Bankruptcy has a long and storied history in American life. The bankruptcy court process has been the final destination for millions of businesses and individuals since the Revolutionary War. The option of declaring bankruptcy is a social signal that through misfortune, poor judgment or sheer ignorance, your financial life has spun out of control. In recent years, bankruptcy has been in the news more often than not, thanks to the residential real estate boom and crash.
After filing for bankruptcy, a black mark appears on your credit report. This black mark does not disappear until seven or ten years have passed, depending on the particular bankruptcy chapter. A chapter 7 bankruptcy filing stays on a credit report for 10 years counting from the filing date. Chapter 13 bankruptcy remains on the report for only seven years.
The personal and family consequences of filing for bankruptcy may be dire. Marriages have foundered on the rocks of financial errors. Filing for either Chapter 7 or Chapter 13 bankruptcy protection could have devastating consequences if the debtor is homeowner. Bankruptcy stops the collection process on all debt, but the foreclosure process may still continue. Under Chapter 7, all debts are discharged at the end of the court process, but any liens against the house remain outstanding. Lenders can still take your house because of that lien.
This is the worst-case scenario. A bad mark on your credit report tells employers and landlords that you are a bad credit risk. You will likely not be hired or accepted as a tenant on the basis of that report. This can make finding a new situation extremely difficult if not impossible. Moreover, even bankruptcy may not be enough to stop creditors.
Thanks to the Bankruptcy Abuse Prevention and Consumer Protection Act of 2005, otherwise known as BAPCPA, filing for Chapter 7 bankruptcy protection is now harder than it was. An income limit is applied to all cases. This usually leads to all but the most dire cases being accepted. If the income limit applies to your case, your filing will be converted into a Chapter 13 filing instead of a Chapter 7.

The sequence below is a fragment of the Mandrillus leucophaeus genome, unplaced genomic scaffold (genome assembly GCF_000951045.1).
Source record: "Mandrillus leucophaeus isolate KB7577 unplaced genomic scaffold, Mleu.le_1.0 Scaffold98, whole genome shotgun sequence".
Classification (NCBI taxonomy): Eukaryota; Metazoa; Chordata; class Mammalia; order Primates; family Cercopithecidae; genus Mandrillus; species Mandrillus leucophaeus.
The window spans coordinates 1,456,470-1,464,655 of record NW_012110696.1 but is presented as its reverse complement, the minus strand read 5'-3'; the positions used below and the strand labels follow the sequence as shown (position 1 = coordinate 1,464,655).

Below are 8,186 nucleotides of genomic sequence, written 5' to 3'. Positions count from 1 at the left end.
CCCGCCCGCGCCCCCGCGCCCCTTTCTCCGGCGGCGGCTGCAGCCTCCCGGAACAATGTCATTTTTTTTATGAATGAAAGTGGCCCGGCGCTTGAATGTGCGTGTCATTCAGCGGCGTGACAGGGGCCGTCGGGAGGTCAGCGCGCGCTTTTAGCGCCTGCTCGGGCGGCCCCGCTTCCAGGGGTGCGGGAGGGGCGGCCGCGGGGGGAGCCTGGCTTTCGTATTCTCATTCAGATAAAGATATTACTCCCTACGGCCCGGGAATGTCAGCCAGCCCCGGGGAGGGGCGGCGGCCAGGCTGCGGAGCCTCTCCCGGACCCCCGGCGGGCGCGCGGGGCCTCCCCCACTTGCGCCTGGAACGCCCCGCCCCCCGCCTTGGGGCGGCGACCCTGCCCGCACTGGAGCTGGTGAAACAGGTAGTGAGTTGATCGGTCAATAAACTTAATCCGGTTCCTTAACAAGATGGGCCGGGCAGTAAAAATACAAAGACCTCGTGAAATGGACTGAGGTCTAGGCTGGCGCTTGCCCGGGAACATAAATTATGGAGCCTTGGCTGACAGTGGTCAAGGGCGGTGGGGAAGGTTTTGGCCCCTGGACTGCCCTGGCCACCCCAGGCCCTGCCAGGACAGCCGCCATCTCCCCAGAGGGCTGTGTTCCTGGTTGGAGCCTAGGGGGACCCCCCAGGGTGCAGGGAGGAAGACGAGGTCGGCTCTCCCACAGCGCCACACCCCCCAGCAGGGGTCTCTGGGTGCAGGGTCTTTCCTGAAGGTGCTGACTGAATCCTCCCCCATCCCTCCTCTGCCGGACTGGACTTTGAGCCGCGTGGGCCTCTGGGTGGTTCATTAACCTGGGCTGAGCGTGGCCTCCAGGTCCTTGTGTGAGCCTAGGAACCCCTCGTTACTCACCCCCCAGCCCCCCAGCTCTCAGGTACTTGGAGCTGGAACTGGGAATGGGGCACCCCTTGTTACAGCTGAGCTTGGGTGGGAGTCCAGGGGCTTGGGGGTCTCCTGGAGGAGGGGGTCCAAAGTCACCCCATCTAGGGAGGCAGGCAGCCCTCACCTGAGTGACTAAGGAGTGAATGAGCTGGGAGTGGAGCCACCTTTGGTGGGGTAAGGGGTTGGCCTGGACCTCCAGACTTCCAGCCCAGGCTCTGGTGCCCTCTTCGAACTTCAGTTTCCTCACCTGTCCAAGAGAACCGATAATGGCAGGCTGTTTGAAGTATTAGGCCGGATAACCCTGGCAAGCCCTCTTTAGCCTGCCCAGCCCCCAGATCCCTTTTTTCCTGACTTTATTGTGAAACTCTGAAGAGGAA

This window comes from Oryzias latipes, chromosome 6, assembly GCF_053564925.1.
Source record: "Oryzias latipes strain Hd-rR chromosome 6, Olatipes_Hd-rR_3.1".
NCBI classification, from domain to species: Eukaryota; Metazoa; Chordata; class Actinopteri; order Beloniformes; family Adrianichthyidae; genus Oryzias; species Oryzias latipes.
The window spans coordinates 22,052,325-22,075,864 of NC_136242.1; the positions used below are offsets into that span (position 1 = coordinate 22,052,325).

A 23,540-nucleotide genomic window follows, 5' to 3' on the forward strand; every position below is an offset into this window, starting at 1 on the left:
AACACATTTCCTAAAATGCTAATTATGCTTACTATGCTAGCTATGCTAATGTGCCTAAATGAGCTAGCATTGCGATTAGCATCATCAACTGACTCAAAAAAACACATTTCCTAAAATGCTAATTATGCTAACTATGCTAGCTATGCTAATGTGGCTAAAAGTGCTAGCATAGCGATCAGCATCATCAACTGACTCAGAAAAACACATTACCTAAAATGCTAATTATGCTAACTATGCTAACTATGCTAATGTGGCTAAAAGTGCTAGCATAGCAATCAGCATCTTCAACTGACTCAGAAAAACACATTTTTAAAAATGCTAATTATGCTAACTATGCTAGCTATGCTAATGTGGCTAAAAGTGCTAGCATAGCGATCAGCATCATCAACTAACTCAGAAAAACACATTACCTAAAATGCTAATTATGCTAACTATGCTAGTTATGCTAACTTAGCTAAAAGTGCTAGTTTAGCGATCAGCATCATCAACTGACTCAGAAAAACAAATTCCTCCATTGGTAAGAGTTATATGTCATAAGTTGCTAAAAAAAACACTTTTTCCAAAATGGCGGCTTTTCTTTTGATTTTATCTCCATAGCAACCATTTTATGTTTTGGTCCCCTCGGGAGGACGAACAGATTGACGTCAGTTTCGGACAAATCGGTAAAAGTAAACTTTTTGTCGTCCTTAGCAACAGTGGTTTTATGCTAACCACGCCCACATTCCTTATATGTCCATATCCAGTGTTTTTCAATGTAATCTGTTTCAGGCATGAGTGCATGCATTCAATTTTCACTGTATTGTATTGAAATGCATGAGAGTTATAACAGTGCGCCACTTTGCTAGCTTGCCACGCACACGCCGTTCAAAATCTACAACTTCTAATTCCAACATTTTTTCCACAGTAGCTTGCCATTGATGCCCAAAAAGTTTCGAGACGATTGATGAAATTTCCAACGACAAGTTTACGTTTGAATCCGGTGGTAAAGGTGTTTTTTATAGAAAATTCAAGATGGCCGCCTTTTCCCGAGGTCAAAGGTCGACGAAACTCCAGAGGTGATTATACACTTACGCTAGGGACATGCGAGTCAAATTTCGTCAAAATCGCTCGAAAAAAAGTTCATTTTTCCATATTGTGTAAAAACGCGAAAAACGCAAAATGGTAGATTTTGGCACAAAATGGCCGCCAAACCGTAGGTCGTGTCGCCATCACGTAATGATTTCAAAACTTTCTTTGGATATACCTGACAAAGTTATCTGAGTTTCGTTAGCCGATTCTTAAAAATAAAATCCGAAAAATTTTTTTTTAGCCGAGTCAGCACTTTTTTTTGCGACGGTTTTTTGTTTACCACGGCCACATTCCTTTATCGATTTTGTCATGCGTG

Unfortunately, Chapter 13 is the last option most debtors want. Under Chapter 13, the debtor must come up with a repayment plan and present it to the bankruptcy court in question. The repayment plan must be completed within five years. Debtors will little income and too much debt cannot possibly fulfill these requirements. Therefore, they are back to square one with no hope of escaping creditors.
It may take years to rebuild a financial life after declaring bankruptcy. The personal and social consequences may reverberate through the coming years. Even after getting back on your feet, the specter of a bankruptcy can still haunt your finances. Getting a handle on your money demons is critical to financial success. Bankruptcy means they have already conquered you once. Next time, make sure that you conquer them.
Go to credit counseling. Go to Debtors Anonymous meetings if you believe the problem is that serious. Creditors will try to make you feel as if you a failure and you will never be able to redeem yourself. That is patently false. Even bankruptcy cannot stop you if your determination is ironclad. Bankruptcy is the beginning, not the end.
Biljana is a online writer, exploring and publishing useful advice on personal finance and bankruptcy matters in USA, Australia and worldwide.